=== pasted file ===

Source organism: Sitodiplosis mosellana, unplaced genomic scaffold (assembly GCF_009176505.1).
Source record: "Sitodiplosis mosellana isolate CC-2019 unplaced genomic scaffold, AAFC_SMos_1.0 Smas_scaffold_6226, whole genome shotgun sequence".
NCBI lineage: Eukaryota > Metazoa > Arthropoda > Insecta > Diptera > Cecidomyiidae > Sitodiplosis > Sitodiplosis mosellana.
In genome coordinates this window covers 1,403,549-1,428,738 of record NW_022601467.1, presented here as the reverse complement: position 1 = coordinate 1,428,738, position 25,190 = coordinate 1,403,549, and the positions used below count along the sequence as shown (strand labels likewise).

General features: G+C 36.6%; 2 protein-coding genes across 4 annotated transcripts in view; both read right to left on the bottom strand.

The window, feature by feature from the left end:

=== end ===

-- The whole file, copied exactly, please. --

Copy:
Source organism: Sitodiplosis mosellana, unplaced genomic scaffold (assembly GCF_009176505.1).
Source record: "Sitodiplosis mosellana isolate CC-2019 unplaced genomic scaffold, AAFC_SMos_1.0 Smas_scaffold_6226, whole genome shotgun sequence".
NCBI lineage: Eukaryota > Metazoa > Arthropoda > Insecta > Diptera > Cecidomyiidae > Sitodiplosis > Sitodiplosis mosellana.
In genome coordinates this window covers 1,403,549-1,428,738 of record NW_022601467.1, presented here as the reverse complement: position 1 = coordinate 1,428,738, position 25,190 = coordinate 1,403,549, and the positions used below count along the sequence as shown (strand labels likewise).

General features: G+C 36.6%; 2 protein-coding genes across 4 annotated transcripts in view; both read right to left on the bottom strand.

The window, feature by feature from the left end: